Pros: my boss was very positive and trusted me with the office work
Cons: it was only a summer job
It was a summer job. My supervisor was great and I was always productive and had work to do. The co- workers were positive, and the most enjoyable part of the job was running the office as my supervisor was out some of the time in meetings. The environment was overall interesting because I learned the behind the scenes work of the office and all the things that go into the annual events.
Community Events Assistant (Current Employee), Toronto, ON – January 26, 2013
Pros: downtown, great people, great values, opportunities to work with other departments
Cons: small confined space, little personal connection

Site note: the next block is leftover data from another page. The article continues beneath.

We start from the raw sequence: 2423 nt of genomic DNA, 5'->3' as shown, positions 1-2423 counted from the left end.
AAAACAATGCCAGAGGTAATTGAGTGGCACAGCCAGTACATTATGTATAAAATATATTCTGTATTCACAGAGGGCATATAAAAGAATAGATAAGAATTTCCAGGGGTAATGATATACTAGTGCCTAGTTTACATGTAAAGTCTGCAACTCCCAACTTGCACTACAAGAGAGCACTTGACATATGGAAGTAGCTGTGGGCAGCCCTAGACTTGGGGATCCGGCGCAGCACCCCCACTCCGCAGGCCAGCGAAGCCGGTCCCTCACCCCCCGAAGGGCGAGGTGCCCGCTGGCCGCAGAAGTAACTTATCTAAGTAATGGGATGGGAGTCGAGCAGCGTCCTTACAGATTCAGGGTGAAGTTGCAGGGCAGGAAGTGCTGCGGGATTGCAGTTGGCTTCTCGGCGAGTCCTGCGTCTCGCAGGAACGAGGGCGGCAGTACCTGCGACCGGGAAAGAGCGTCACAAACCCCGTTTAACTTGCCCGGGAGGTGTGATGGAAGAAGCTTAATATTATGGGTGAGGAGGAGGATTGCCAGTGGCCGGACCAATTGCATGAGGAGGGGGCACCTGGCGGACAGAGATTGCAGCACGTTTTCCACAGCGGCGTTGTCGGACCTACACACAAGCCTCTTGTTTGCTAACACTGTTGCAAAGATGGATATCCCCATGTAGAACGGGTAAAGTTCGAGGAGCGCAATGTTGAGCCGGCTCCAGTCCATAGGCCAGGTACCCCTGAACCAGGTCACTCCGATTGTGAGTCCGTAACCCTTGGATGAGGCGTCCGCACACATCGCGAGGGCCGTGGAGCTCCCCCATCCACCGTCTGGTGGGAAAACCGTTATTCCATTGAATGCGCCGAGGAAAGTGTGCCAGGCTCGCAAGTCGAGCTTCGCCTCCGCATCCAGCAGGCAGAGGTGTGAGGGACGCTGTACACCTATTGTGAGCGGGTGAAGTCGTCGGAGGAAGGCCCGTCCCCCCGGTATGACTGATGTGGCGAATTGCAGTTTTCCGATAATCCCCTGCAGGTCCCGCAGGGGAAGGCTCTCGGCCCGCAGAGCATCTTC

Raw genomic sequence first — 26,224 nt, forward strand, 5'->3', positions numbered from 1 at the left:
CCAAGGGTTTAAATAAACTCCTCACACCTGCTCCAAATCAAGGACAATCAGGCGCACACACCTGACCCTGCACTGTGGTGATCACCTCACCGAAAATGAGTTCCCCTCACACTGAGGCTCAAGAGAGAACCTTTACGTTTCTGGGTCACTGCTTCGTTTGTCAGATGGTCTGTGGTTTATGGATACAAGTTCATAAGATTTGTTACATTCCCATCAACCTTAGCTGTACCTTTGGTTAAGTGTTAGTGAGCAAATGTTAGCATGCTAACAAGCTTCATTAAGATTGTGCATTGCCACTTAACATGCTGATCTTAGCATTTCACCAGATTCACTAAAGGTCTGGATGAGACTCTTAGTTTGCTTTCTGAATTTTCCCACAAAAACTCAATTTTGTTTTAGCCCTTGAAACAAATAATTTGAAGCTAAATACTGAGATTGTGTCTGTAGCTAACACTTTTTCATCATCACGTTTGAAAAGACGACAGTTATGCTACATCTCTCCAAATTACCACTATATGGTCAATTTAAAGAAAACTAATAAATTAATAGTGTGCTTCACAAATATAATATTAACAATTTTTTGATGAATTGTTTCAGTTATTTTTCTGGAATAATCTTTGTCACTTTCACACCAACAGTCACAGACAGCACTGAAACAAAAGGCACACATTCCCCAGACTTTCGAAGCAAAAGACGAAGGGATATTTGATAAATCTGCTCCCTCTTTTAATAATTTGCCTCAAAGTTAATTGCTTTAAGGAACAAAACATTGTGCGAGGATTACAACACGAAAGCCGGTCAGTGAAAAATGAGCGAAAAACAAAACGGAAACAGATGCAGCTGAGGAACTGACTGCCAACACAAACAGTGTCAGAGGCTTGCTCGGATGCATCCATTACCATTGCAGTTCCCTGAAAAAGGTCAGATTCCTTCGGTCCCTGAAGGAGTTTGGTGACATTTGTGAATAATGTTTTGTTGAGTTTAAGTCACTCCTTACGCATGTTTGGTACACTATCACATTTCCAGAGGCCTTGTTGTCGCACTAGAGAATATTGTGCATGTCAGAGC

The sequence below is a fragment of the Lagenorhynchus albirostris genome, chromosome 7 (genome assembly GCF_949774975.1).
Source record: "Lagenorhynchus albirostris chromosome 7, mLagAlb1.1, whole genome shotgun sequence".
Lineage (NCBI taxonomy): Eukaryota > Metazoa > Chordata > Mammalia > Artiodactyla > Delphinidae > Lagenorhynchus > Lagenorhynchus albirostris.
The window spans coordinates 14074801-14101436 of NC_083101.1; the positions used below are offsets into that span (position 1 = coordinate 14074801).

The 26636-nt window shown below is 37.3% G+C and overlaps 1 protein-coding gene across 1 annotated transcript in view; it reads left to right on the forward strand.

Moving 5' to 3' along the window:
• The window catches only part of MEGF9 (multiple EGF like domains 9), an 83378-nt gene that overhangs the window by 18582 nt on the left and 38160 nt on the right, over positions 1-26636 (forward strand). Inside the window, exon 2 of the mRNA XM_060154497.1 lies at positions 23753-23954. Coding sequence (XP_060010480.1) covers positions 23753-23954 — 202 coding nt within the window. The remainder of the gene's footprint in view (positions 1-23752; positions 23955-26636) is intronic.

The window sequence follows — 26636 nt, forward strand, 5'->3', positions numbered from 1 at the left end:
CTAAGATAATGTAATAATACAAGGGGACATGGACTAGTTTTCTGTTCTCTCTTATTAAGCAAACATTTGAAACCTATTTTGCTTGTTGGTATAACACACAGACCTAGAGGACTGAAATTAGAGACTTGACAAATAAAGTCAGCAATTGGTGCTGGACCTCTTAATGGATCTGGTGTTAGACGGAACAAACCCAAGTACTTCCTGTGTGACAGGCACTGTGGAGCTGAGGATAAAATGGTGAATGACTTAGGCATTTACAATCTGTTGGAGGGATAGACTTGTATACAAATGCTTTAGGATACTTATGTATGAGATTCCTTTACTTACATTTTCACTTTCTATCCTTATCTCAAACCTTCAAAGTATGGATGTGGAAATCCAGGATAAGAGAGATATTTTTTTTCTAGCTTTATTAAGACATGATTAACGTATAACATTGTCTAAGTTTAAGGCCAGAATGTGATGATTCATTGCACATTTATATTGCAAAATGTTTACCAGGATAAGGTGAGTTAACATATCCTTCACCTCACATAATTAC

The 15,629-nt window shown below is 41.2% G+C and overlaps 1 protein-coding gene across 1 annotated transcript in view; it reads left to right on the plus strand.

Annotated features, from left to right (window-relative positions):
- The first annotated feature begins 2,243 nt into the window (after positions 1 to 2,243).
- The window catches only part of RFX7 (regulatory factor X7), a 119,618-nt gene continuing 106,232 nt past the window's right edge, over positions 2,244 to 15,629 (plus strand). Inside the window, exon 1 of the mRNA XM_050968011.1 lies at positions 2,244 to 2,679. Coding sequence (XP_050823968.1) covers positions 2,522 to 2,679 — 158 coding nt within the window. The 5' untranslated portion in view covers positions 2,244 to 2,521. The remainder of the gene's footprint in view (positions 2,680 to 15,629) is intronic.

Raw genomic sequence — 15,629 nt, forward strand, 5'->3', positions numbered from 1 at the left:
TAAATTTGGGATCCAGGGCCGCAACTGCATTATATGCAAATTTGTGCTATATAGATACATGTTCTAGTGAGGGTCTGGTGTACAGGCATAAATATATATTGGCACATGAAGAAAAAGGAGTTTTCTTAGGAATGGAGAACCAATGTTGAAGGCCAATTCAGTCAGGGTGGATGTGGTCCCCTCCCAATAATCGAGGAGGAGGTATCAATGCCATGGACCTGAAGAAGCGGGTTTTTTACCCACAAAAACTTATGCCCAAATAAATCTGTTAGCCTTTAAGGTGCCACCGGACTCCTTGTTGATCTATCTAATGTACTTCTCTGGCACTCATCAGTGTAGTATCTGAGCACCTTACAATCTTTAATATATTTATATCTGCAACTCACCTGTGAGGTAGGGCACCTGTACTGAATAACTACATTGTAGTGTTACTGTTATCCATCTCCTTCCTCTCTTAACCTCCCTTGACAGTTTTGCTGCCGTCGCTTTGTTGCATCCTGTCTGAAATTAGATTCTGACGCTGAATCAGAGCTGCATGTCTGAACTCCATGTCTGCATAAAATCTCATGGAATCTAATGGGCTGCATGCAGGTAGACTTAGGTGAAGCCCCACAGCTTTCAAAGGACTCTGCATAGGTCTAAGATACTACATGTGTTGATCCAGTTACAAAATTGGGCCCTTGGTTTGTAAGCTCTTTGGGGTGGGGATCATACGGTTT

Working at the Canadian Diabetes Association has been an amazing experience. On an average day, I would come in and prepare packages to be sent out to various health fair locations. I would also send out – more... volunteer reminders for the week. I would then enter in events into the Onyx database, and follow up with volunteers via email. In addition, there is usually something at the office to sort or do at the drop of a hat, like visit one of our health fairs, a meeting, or helping out one of the coordinators with whatever project they're working on. I mostly worked under the Community Events Coordinator, as well as aiding the Public Programs and Service Coordinator when needed. I feel welcomed here, even if I may not have a lot in common with my fellow employees, I always look forward to coming in. In my opinion, the hardest part of my day is trying to time what I need to do throughout the day. Working in the events industry, you're never sure as to what will happen in your day. My favourite part of this job has to be the amazing opportunities I can be a part of. I've learnt a lot about myself in this position as well as learning how a large not-for-profit organization works. – less